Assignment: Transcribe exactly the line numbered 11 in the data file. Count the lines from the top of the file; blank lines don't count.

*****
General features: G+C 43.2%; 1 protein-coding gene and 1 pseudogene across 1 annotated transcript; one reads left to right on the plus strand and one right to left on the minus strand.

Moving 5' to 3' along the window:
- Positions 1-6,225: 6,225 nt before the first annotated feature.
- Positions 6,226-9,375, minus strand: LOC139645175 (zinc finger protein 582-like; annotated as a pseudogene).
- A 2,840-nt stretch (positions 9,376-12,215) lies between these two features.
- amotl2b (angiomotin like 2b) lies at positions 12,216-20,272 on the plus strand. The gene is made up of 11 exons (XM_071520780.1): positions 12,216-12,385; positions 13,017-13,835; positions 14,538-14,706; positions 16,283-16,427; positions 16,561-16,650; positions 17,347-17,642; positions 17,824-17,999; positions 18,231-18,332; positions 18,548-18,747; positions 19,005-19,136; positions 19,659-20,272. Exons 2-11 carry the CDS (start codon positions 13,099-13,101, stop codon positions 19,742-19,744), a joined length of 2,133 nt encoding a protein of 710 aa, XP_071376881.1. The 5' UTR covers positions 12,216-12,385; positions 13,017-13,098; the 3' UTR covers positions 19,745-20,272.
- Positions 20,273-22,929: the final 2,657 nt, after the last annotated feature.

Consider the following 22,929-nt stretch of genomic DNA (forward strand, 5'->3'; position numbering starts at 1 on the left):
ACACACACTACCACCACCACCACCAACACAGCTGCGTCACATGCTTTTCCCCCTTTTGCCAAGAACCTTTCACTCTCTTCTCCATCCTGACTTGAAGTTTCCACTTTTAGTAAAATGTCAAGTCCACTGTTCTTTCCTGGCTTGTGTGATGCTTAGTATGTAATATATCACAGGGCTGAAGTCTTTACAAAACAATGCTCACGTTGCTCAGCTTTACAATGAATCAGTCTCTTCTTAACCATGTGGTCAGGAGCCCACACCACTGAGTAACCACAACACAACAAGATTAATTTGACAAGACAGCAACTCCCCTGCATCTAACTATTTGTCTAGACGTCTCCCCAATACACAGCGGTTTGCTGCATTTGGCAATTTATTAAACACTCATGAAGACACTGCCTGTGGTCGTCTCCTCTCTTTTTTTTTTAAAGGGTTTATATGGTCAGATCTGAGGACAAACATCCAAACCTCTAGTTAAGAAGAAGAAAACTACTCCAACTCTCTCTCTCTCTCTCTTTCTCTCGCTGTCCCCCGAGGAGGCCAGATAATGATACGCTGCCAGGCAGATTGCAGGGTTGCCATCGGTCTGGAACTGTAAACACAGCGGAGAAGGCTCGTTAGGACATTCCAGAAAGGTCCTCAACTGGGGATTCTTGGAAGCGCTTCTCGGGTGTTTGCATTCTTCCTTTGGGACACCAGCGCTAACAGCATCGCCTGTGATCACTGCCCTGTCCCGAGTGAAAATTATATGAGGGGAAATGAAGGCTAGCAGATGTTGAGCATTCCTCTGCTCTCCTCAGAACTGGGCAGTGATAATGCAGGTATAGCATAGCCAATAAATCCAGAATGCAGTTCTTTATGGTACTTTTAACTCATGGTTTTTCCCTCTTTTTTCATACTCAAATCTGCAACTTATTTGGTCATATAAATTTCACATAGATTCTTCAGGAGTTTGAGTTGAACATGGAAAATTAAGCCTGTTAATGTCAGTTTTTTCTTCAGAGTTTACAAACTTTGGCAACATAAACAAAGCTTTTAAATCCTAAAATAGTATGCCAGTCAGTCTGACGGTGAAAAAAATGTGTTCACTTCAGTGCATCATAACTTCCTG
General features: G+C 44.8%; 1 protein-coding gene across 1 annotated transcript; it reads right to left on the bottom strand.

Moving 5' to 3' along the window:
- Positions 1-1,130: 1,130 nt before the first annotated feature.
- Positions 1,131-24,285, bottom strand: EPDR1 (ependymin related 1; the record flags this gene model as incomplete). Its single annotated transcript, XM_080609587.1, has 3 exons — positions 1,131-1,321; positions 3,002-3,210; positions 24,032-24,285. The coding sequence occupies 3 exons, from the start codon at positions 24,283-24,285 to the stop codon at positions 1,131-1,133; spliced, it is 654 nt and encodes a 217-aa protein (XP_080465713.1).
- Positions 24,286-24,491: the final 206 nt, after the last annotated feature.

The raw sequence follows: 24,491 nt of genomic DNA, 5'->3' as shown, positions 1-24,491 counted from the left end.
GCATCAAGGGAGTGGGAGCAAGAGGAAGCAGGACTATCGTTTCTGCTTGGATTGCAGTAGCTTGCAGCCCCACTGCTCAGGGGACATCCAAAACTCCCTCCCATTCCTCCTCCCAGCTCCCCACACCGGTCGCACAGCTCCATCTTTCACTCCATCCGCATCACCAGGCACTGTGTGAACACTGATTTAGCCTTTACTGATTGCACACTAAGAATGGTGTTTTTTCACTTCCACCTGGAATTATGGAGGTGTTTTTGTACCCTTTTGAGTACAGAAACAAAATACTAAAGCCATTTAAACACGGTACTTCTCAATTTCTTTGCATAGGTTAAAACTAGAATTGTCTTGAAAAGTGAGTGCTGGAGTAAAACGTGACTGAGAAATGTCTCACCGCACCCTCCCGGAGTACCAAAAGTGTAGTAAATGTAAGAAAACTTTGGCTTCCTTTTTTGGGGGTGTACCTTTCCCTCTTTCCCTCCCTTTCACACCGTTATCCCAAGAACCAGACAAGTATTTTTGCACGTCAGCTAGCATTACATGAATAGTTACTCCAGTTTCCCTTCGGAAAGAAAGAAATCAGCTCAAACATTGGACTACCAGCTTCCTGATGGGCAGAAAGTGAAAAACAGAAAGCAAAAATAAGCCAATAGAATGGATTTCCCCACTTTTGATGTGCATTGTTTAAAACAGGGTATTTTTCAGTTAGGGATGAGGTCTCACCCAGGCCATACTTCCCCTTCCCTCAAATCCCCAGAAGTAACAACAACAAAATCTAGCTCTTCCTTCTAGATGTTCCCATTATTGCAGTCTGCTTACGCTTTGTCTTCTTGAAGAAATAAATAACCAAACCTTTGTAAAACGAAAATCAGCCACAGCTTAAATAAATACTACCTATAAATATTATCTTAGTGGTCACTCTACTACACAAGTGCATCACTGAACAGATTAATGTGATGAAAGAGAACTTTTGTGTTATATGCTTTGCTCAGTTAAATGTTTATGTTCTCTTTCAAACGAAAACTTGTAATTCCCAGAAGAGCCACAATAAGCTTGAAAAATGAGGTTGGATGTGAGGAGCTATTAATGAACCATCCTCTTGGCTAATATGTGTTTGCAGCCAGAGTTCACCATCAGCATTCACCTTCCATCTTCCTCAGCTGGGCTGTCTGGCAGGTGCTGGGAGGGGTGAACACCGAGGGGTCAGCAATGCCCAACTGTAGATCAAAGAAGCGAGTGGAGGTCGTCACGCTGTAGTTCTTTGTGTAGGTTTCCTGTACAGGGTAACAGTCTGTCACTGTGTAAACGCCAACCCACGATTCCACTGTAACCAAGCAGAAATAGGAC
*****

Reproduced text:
Moving 5' to 3' along the window: